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More air traffic controllers needed

NAIROBI, Kenya Oct 27- The Kenya Civil Aviation Authority is seeking to raise the number of air traffic controllers to deal with a shortage of aviation professionals in the country.

KCAA currently has 130 qualified air traffic controllers, but wants the number to rise to 200 by 2011.

KCAA Director General Hilary Kioko said on Wednesday that although the country was not in a crisis level, it would be important to shore up numbers to deal with increased air traffic in the country.

“This shortage of aviation professionals is a problem all over the world. For Kenya we have a shortage because we do not have the numbers that we would be comfortable with,” Mr Kioko said.

The Director General said the authority had raised the intake of students at the East African School of Aviation to ensure a steady output of qualified aviation handlers. Forty students have already been enrolled into the school.

“We have noted a big gap in the availability of professionals that could affect air travel in future,” he said.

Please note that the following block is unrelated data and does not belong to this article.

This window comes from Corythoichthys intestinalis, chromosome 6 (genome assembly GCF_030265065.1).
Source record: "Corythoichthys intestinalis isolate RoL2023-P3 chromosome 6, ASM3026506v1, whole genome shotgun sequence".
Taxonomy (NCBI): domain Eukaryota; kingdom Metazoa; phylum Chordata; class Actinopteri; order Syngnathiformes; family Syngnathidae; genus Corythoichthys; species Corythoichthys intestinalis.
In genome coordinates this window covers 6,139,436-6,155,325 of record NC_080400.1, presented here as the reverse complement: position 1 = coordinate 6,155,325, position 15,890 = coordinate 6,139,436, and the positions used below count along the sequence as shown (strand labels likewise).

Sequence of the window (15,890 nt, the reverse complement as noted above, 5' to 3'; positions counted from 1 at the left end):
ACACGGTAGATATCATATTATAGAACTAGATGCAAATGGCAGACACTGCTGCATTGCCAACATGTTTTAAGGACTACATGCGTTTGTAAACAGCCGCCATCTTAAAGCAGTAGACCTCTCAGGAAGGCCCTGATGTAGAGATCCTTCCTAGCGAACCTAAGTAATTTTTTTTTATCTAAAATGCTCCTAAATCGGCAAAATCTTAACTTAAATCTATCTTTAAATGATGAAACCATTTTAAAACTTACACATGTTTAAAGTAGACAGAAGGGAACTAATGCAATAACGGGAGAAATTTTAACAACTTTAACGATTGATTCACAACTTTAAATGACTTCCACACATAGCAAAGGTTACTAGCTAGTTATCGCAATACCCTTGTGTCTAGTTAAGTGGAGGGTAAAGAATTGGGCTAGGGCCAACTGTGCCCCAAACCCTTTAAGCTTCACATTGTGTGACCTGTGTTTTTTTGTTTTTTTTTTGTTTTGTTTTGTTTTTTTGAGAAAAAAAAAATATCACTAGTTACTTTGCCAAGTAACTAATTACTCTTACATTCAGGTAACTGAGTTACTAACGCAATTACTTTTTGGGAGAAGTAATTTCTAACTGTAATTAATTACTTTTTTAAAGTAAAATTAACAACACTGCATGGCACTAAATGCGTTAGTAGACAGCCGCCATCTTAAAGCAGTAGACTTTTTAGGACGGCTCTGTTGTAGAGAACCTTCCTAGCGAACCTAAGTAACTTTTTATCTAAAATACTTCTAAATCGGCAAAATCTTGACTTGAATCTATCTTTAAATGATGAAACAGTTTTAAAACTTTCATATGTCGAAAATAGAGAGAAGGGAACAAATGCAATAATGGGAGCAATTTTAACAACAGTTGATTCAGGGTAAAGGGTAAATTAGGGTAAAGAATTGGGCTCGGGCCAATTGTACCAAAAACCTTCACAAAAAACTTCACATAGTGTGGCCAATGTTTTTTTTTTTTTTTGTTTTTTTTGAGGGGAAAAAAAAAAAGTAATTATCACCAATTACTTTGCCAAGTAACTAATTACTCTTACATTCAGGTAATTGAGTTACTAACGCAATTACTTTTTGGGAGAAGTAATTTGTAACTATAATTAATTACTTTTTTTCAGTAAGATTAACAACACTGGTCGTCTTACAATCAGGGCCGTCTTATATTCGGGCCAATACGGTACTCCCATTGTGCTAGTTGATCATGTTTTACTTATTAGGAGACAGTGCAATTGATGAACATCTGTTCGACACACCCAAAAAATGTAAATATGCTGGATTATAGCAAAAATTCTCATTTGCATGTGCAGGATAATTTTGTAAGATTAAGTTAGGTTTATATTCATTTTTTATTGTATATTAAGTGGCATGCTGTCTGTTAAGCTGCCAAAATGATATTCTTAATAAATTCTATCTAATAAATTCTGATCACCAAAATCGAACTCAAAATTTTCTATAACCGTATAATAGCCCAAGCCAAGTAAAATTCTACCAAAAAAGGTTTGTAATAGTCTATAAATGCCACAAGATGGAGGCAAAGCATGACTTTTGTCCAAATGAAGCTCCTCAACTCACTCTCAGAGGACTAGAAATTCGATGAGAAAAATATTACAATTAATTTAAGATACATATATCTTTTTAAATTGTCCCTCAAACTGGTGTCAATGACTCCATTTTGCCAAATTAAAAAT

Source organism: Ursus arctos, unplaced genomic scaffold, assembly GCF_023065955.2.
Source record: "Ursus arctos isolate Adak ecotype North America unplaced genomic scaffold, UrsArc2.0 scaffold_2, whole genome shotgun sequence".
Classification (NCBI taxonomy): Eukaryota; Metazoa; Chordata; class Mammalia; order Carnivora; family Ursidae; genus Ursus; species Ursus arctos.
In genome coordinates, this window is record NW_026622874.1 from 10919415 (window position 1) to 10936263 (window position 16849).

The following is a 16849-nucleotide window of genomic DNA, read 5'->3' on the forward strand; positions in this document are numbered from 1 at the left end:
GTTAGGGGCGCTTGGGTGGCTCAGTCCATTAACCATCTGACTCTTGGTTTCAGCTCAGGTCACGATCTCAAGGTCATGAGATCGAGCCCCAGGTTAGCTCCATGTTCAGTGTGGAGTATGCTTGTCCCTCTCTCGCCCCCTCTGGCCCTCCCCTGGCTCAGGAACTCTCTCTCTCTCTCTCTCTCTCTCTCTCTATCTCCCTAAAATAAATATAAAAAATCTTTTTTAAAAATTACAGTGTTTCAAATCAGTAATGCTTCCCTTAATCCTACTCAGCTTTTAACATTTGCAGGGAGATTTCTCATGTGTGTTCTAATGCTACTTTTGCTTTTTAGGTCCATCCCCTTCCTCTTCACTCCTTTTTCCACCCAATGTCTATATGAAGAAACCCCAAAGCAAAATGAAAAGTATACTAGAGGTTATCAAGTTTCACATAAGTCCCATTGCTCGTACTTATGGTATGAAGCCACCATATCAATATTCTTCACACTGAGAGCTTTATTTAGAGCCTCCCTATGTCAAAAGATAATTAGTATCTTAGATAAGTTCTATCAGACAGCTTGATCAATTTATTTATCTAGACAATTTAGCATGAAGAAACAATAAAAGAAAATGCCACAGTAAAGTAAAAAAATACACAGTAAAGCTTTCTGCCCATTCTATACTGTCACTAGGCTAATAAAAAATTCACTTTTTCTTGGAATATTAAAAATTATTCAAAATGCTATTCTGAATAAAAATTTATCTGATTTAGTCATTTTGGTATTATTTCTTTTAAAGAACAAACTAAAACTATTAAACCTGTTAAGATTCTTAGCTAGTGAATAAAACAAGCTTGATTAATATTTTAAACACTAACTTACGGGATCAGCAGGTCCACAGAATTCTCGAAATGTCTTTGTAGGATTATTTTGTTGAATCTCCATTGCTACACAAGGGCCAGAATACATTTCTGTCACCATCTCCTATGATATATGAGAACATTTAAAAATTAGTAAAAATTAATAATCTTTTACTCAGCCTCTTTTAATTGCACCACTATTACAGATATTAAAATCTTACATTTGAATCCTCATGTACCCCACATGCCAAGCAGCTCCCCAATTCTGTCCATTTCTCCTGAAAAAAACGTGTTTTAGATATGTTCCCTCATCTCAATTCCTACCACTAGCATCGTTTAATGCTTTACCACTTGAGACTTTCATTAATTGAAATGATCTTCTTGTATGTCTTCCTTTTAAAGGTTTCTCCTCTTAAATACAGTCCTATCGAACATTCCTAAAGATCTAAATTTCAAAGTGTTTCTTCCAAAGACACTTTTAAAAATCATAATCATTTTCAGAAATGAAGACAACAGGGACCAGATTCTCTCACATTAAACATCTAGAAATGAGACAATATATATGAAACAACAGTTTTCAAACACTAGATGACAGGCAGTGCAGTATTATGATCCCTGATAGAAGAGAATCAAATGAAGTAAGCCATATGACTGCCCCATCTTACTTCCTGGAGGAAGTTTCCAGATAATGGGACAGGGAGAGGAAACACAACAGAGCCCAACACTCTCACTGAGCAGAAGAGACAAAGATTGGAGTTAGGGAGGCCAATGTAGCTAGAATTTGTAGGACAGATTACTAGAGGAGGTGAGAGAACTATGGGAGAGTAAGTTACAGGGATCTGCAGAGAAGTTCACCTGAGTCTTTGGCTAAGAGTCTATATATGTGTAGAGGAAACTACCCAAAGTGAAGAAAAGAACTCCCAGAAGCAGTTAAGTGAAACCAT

The Director General was speaking on the sidelines of the 21st Africa and Middle East international Federation of Air Traffic Controllers Associations Regional Meeting.

There are currently eight airports under the control of KCAA, but with the expansion of the Kisumu and Wajir Airports, more qualified people are required to serve.

Also speaking at the forum, Ministry of Transport Permanent Secretary Dr Cyrus Njiru said there had been a 50 percent increase in air traffic to the country between 2000 and 2008.

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Dr Njiru said in January air transit in Kenya stood at 26,000 flights while in September the number had grown to 28,000 giving an average of 27,000 flights within the country.

“From January to September we have seen a total of 242,616 flight movements within the country which signifies the need to increase the number of people who handle the flights,” Dr Njiru said.

KCCA has already developed a new curriculum for the training of air traffic controllers as well as investment in a new flight simulator to facilitate the training.

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